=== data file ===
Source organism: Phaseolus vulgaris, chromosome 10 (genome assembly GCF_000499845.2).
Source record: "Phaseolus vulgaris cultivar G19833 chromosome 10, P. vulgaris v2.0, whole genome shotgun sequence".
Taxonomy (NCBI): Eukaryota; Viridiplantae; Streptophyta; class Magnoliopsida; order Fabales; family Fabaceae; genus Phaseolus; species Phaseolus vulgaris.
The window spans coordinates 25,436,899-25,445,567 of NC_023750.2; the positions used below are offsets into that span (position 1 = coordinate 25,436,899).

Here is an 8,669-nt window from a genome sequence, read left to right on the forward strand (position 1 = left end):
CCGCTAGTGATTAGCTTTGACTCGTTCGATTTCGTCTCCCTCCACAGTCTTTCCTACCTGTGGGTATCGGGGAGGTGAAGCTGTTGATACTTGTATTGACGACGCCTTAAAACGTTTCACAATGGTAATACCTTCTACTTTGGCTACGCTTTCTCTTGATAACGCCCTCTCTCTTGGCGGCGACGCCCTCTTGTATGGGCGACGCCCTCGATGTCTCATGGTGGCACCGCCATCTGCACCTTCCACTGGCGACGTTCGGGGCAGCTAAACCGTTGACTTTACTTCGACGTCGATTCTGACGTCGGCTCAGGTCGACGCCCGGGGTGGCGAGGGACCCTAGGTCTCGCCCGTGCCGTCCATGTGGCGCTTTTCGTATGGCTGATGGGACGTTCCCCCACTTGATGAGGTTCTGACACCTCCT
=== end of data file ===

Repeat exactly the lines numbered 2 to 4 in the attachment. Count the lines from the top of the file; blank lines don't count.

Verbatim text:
Source record: "Phaseolus vulgaris cultivar G19833 chromosome 10, P. vulgaris v2.0, whole genome shotgun sequence".
Taxonomy (NCBI): Eukaryota; Viridiplantae; Streptophyta; class Magnoliopsida; order Fabales; family Fabaceae; genus Phaseolus; species Phaseolus vulgaris.
The window spans coordinates 25,436,899-25,445,567 of NC_023750.2; the positions used below are offsets into that span (position 1 = coordinate 25,436,899).